August 23, 2012

Free Banking

Not a whole lot to say since I'm swamped today, but I saw this article and thought of EE and JK. I hope you enjoy.

The Economist On Money and the State

Economics and Markets Posted by Bryan at August 23, 2012 5:00 PM

All Hail Selgin! Especially enjoyed the close:

Yet I suppose that we will never see the end of the myth that only governments are fit to coin money. Were bread a government monopoly long enough, Herbert Spencer once remarked, people would react with horror to the suggestion that it might instead be supplied, and supplied with better results, by the private sector. Spencer was probably right. I'm just glad I'll never live to see The Economist prove it.

Posted by: jk at August 23, 2012 5:53 PM

I can buy a one-year subscription to The Economist for $126.99 American, 117.00 British pounds, or 128 Euros. When they start selling subscriptions priced in Bitcoins, that will be a conversation worth having.

The RNC announced a committee to look into pegging the dollar to gold. A serious economic conversation, or a sop to keep the Paulistas faithful to the party? What do you think?

Posted by: Keith Arnold at August 23, 2012 6:14 PM

Hope it's a sop. I'm not a mettalist.

I was laughing this morning that I hope Gov. Romney's "get tough on China" is a sop. Sad that we spend so much time hoping our candidates really don't mean what they say.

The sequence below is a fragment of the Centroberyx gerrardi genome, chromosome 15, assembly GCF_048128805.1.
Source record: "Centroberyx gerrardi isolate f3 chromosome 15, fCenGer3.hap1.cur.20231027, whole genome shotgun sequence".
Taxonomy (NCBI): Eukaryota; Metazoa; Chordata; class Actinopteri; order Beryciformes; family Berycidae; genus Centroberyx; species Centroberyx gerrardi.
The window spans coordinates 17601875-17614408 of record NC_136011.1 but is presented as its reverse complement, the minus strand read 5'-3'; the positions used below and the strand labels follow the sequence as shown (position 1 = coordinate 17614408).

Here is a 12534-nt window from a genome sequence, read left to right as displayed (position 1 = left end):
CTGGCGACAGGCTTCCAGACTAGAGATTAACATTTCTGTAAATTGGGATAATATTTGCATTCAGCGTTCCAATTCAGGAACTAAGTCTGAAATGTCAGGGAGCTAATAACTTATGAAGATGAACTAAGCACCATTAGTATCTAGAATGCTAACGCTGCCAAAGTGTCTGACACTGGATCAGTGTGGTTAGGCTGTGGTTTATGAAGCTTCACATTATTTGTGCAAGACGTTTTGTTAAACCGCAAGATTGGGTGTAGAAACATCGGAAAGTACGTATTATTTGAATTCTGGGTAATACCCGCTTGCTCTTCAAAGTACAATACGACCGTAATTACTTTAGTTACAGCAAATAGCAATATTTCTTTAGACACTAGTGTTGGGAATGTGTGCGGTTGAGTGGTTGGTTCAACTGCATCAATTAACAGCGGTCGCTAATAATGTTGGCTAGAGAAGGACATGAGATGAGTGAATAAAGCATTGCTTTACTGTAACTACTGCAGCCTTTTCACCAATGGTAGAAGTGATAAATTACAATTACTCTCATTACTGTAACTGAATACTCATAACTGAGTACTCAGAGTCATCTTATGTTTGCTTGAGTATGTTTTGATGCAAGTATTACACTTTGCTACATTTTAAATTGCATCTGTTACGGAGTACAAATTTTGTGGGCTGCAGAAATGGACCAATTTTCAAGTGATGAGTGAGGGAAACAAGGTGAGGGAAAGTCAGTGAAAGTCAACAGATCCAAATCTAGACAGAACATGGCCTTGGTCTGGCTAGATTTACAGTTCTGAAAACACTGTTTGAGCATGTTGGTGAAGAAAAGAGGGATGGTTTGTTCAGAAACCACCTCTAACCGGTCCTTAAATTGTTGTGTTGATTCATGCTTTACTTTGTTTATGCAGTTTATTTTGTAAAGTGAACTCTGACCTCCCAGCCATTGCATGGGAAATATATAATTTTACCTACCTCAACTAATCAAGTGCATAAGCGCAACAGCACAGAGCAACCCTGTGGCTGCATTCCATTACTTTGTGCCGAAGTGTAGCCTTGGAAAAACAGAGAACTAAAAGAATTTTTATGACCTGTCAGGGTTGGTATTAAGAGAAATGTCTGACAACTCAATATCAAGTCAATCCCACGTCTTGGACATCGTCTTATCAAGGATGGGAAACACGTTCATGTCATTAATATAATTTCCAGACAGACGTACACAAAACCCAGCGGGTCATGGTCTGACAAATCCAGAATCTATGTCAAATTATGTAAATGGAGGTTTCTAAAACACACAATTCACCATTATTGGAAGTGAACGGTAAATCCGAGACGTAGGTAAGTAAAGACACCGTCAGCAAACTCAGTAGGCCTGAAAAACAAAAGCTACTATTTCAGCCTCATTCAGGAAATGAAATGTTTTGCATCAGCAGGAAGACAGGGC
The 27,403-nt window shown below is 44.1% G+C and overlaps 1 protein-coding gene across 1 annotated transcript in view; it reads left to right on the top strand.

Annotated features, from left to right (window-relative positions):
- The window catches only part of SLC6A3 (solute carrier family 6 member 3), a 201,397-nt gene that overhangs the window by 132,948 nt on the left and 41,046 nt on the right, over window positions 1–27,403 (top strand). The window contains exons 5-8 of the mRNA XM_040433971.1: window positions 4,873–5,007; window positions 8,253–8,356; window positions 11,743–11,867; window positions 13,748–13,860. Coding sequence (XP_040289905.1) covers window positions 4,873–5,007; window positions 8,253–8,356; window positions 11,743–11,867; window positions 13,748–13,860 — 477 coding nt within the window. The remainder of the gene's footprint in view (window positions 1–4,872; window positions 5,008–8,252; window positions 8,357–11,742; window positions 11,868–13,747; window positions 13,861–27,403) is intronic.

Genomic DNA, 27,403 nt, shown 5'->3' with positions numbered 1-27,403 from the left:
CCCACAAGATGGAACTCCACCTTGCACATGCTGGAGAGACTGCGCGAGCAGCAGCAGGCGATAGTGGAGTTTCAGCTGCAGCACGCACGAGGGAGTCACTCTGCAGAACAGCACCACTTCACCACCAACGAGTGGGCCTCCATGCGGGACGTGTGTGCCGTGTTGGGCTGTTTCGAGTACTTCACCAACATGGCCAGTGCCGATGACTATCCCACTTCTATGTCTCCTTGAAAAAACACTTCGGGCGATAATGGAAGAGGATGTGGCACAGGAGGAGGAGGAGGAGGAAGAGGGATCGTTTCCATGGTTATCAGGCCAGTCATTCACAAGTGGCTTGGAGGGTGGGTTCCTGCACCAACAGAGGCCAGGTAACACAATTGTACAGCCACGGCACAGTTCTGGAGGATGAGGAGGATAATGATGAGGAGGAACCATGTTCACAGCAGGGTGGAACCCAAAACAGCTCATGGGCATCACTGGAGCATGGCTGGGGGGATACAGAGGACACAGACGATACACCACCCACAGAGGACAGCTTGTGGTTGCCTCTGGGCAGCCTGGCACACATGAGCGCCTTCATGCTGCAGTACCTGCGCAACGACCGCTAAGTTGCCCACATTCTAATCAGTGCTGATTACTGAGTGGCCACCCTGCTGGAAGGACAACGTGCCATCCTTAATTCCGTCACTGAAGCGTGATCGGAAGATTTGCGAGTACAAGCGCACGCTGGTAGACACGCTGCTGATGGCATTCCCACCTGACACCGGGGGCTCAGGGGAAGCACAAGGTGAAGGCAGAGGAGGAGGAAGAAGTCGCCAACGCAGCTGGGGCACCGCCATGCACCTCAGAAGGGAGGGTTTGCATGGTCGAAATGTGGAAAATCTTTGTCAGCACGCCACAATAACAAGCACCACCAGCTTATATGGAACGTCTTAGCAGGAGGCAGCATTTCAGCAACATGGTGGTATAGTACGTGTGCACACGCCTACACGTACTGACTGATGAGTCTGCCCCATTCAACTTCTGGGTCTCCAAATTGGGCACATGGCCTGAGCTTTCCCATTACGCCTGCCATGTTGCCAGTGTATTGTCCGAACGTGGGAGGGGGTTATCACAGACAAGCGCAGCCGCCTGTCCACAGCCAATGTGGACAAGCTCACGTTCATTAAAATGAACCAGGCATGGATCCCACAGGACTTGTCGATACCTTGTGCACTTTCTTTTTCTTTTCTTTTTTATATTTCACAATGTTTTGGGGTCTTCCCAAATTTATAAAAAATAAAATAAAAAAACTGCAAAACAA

Posted by: jk at August 23, 2012 6:30 PM

Was the gold-peg committee announced before or after the 'rights of the unborn trump those of the preborn' GOP plank?

In the story we get a glimpse of how the GOP intends to walk the tightrope between liberty and the theocratic wing of the party:

"It's not that we come down on exceptions one way or another, we leave that to states. The platform includes broad pro-life principles and leaves specifics up to the states."

"So it’s not that we are being pro-exception or anti-exception — we are SILENT on exceptions and leave that up to the states," the official said.

Put differently, the GOP position on abortion is that they're against it except when states are for it, at least until a Constitutional "human life amendment" is adopted. -- For the love of NED...

Anyone want to discuss monetary policy again?

Posted by: johngalt at August 23, 2012 6:43 PM

No, let's do this thing.

As the blog abortion squish, I have the same question for you as for my dear Facebook friends: do you actually fear that the US will introduce draconian abortion restrictions?

Sorry to disappoint the less squishy on the other side, but the hurdles strike me as very high. Stare Decisis on Roe, general attitudes in a secularizing environment, states' adopting legislation, further court challenges... A Constitutional Amendment? Rilly?

I appreciate your principled devotion to the rights of adult females, but future restrictions would likely be limited to later term, where I'm in and you get squishy, or to very localized geographic settings, or to government funding.